Porter's CEO Sees Blue Skies

The founder of Porter Airlines is dismissing speculation the upstart regional carrier is doomed to follow in the footsteps of the former Jetsgo, CanJet and now Harmony Airways, saying the fledgling airline is quickly gaining financial altitude.

While Porter isn't required to reveal its financial health as a privately held company, CEO Robert Deluce suggested to a Bay Street audience yesterday that his airline, based at the Toronto Island airport, is already enjoying a positive cash flow barely five months after taking to the skies.

"For a little less than 60 days now, we've been cash-flow positive," Deluce said yesterday at a transportation and logistics conference hosted by National Bank Financial.

"We think we are well on our way to long-term ... sustainable profitability."

Porter launched in late October from the Toronto City Centre Airport and currently offers several daily flights to Ottawa and Montreal - busy routes dominated by Air Canada.

Deluce's comments come a day after Harmony Airways, launched in 2002 by Vancouver billionaire David Ho, said it was pulling out of the scheduled airline business because of rising costs and fierce competition from Air Canada and WestJet Airlines Ltd.

Harmony, which will cease flights to Toronto tomorrow and all others April 9 and says it may continue as a charter business, attempted to offer a "premium" service - including meals designed by Vancouver celebrity chef Rob Feenie and free glasses of B.C. wine - at a time when most other airlines were cutting costs.

Observers noted that Porter, whose motto is "flying refined," is chasing after a similar market segment as it attempts to woo mostly business flyers away from Air Canada.

Case in point: Deluce yesterday offered conference attendees in Toronto a free round-trip flight on Porter.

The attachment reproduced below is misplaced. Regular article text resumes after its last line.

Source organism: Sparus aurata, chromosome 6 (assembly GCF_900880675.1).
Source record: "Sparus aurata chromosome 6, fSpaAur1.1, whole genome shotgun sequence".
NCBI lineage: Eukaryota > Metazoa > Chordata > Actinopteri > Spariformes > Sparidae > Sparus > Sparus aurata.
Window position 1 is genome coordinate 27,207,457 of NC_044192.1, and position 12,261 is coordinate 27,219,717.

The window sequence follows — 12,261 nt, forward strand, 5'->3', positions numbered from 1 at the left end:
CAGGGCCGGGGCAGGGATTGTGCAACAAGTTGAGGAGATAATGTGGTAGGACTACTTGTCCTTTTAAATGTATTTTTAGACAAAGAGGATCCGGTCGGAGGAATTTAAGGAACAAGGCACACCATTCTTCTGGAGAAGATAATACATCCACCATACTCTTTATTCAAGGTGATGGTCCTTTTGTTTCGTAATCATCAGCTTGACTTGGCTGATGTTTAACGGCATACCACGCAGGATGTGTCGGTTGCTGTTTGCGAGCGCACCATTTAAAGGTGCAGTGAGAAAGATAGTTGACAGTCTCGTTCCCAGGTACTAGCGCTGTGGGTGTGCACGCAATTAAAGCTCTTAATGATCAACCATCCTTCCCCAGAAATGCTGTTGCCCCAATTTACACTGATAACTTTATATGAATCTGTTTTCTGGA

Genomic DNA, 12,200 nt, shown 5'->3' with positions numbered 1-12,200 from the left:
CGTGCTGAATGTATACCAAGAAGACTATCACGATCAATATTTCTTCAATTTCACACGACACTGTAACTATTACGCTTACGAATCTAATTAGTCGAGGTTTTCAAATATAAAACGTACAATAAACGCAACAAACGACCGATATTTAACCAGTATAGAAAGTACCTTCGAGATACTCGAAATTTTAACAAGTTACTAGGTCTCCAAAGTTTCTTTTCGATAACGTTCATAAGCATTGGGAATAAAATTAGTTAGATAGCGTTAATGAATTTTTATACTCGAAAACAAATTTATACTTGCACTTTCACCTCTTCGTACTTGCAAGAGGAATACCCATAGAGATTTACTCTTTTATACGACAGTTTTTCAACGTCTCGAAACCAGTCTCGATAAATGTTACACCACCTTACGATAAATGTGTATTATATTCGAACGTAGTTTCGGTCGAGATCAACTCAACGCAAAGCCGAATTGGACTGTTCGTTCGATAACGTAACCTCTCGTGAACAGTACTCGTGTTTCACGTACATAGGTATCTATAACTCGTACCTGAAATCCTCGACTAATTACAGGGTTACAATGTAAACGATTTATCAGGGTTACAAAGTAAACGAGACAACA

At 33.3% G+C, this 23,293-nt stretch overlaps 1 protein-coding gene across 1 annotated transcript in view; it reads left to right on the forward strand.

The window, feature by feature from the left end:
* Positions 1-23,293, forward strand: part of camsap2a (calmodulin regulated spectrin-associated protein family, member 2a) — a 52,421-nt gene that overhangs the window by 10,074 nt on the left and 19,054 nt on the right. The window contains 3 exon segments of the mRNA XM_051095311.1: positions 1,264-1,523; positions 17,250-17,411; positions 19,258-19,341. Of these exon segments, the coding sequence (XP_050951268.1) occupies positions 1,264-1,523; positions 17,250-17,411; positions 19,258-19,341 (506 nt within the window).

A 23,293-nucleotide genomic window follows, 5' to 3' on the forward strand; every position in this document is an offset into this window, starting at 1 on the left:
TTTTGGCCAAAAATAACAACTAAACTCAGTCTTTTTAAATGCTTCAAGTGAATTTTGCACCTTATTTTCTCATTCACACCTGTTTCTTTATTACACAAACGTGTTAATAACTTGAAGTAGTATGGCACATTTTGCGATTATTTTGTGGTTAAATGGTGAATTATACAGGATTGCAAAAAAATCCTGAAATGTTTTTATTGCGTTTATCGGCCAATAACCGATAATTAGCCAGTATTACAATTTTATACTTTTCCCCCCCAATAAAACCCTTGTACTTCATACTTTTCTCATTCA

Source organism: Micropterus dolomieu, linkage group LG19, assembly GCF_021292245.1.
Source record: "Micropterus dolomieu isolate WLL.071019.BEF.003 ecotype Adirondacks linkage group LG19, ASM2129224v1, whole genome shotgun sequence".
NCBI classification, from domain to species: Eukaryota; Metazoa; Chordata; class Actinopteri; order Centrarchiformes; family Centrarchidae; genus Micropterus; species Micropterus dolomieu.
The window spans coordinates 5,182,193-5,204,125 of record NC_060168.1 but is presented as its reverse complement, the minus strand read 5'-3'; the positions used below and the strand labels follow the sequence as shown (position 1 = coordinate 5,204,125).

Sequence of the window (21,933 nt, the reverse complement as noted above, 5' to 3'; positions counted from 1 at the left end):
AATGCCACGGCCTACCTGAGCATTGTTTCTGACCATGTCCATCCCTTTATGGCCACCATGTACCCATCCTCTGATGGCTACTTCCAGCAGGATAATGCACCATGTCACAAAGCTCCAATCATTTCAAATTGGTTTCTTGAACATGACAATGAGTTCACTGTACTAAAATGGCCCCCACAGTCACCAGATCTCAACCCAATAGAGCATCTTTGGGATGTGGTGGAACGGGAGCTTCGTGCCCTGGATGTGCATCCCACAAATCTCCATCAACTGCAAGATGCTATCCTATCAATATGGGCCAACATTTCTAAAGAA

"It's a tough market to make money in," said Karl Moore, a business professor at McGill University, who noted media reports and anecdotal evidence that Porter's flights are seldom full. "And what do they mean by cash-positive? That doesn't necessarily mean they're profitable."

Moore said it will be some time before Porter is out of the financial woods. "I think it will take them a year or two."

Nevertheless, Porter does have a few advantages over most airline start-ups - not the least of which is $125 million in equity backing.

Also, Porter's Q400 turboprops are cheaper and more fuel-efficient to operate than most of the planes flown by its competitors, meaning the airline needs fewer passengers to break even or make money.

More importantly, Porter has managed to get off the ground at the island airport without any direct competition from Air Canada's regional carrier Jazz, which flies only out of suburban Pearson airport after it was kicked out of its terminal at the airport last year by one of Deluce's companies.

Jazz tried to relaunch flights from the island, arguing unsuccessfully in federal court that the airport's operator, the Toronto Port Authority, has taken steps to ensure Porter has a "virtual monopoly" by guaranteeing the airline a majority of the available takeoff and landing slots.

Now Porter is facing more challenges from Air Canada, as well as from U.S. airlines and their industry associations, over its application to begin flights to New York next month.

FAA docket

Deluce, meanwhile, says he is confident the U.S. Department of Transportation will grant Porter's application to fly to Newark Liberty International Airport. He has accused Air Canada of "bullying tactics" and taking its legal battle against Porter south of the border.

"They have been very proactive litigiously," he said yesterday.

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